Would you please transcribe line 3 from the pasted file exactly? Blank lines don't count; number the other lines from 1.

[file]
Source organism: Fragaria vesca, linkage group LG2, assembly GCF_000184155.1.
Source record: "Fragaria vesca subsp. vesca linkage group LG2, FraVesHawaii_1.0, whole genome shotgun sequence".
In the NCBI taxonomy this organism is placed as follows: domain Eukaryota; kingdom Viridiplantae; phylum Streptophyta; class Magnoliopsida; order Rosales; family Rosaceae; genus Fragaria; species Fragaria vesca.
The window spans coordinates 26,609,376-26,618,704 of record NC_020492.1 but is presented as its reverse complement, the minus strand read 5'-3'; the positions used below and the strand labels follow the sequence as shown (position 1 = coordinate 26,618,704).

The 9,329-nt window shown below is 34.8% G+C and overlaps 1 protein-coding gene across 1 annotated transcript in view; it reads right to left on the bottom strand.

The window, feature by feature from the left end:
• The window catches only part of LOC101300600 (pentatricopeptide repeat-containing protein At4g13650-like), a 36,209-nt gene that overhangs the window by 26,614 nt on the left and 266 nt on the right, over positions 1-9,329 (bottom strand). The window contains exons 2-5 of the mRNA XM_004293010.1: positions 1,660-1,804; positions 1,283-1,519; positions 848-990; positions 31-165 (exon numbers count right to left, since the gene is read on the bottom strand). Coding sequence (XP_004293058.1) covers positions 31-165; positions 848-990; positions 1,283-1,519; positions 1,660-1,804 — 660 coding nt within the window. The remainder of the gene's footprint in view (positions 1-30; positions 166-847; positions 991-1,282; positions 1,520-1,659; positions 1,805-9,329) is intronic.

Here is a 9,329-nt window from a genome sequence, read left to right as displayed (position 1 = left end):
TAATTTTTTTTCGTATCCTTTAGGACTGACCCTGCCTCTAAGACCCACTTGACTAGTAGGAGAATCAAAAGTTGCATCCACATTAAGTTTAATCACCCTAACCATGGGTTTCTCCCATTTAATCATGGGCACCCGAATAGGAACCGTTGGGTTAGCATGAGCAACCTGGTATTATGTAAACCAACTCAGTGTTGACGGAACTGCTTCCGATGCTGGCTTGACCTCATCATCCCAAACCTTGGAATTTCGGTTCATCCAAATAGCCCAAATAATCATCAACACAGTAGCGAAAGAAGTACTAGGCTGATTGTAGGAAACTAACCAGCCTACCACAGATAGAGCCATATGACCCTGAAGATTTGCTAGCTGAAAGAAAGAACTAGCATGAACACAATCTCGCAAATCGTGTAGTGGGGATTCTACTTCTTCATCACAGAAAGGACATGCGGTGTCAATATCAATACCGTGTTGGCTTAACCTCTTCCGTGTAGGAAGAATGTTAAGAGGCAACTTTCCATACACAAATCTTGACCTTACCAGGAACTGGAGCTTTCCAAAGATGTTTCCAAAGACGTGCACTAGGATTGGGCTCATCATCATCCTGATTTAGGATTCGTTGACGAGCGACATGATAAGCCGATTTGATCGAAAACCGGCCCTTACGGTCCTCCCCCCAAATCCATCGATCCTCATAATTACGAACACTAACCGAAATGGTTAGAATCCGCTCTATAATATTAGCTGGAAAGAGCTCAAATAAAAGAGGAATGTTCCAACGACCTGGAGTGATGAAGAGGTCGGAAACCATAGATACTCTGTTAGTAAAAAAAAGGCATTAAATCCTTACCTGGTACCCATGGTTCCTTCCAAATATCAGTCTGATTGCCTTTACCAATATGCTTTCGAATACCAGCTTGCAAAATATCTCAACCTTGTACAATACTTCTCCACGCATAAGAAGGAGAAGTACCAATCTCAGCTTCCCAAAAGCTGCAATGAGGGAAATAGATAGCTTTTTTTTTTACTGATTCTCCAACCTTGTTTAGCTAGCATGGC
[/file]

In the NCBI taxonomy this organism is placed as follows: domain Eukaryota; kingdom Viridiplantae; phylum Streptophyta; class Magnoliopsida; order Rosales; family Rosaceae; genus Fragaria; species Fragaria vesca.